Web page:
FemTech: Women’s Heath, or Women Surveillance?

Ovia Health says their product can minimize healthcare spending and help employers best plan for maternity leave, but what are the consequences of sharing such intimate data with an employer?

In 2019, The Washington Post [1] wrote an unflattering article on the pregnancy-tracking app Ovia Health. Offered as a corporate wellness tool, Ovia encourages female employees to divulge intimate details of their menstrual cycle, fertility, and pregnancy while employers monitor aggregate data at all stages of family planning. The company says their product can minimize healthcare spending and help employers best plan for maternity leave, but what are the consequences of sharing such intimate data with an employer?

I agree that the data this new technology takes from female employees is alarming. While it claims to empower and care for women’s health, the technology brings intimate information into a relationship with a large power differential and historic discrimination.

Intimate Data

Employers first began collecting “corporate wellness” data on employees to save money on health insurance through physical activity trackers like Fitbit. People complained about privacy at first, but then got used to it. Does privacy still matter, and is Ovia different from Fitbit?

Yes and yes.

First, privacy matters because of the huge power differential between an employee and an employer. Ovia is different from Fitbit because it gathers incredibly intimate information. The intimate nature of this information is what makes it extremely difficult to get, and very valuable. In any other context, it is unacceptable for someone to have power over another’s intimacy, and someone that does exert influence over an individual’s intimacy borders on harassment. Combining this large power differential and intimate information is especially disturbing.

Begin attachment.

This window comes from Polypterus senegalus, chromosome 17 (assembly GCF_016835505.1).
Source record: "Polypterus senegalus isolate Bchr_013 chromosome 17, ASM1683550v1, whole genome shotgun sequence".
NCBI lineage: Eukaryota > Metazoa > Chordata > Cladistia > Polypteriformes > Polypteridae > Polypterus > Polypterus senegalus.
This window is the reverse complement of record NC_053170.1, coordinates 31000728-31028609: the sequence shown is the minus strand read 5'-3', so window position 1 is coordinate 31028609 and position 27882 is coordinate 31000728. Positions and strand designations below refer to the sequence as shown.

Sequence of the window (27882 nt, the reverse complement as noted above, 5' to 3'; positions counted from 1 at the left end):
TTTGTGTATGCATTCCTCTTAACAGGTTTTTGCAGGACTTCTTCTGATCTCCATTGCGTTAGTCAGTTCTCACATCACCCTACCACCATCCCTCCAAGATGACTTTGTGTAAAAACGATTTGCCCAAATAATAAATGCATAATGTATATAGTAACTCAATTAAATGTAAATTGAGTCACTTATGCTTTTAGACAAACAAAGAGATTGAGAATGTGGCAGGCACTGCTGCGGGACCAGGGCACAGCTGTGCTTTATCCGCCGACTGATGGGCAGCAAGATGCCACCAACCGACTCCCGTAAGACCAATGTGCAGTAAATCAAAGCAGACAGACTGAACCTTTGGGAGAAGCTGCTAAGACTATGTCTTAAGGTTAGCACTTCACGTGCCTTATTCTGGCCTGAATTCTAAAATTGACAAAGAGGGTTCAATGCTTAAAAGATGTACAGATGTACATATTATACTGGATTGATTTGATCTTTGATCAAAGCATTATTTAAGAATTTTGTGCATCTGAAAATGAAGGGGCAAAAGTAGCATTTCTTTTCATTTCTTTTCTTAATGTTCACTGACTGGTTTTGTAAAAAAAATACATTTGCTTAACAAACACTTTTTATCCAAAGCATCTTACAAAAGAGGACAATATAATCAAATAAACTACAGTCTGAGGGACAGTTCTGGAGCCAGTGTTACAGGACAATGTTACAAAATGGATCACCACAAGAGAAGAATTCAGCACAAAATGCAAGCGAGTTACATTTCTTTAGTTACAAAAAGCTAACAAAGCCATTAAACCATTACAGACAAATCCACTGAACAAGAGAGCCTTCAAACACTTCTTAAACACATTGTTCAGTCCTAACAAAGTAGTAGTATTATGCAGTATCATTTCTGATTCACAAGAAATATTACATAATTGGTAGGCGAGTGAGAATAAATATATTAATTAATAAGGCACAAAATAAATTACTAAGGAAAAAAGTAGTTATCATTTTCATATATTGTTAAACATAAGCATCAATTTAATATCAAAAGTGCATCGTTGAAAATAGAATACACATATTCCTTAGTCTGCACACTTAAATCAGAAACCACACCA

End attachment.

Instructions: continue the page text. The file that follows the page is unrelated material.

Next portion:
Propagating historic discrimination

It’s well known that women are paid a fraction of what men are in the workplace. There has also been a long history of employer discrimination against women for pregnancy. Considering how these health matters have been used against women in the past, should this information, aggregate or otherwise, be directly available to an employer? Health care claims related to pregnancy, miscarriage, or abortion are processed via a third-party vendor to protect privacy, but aggregate data from a pregnancy app is available directly to HR personnel. There is no clinical or medical reason for HR personnel to access these data. Yet making it available to them could unintentionally be used to discriminate against female employees. What if the company is losing too much money on high-risk pregnancies? Will women over 35 (at higher risk) be considered riskier hires? Black women have much higher infant and maternal mortality rates. Will they, too, be less appealing to the HR department?

Moreover, Ovia is an opportunity to surveille more intimately – but only for half the population. Leveraging the anxiety a woman has about becoming pregnant, this app extracts incredibly intimate and valuable data from women, and women only. This does not mean we should even the playing field by collecting intimate data on men. I’m sure employers would love to know about male fertility factors including drug, tobacco, and alcohol use, depression, stress levels, and erectile dysfunction. But this intimate information should be protected from your employer no matter your gender.

We need to sound the alarm on “FemTech” that exploits such intimate information for purposes other than health.

[1] https://www.washingtonpost.com/technology/2019/04/10/tracking-your-pregnancy-an-app-may-be-more-public-than-you-think/?arc404=true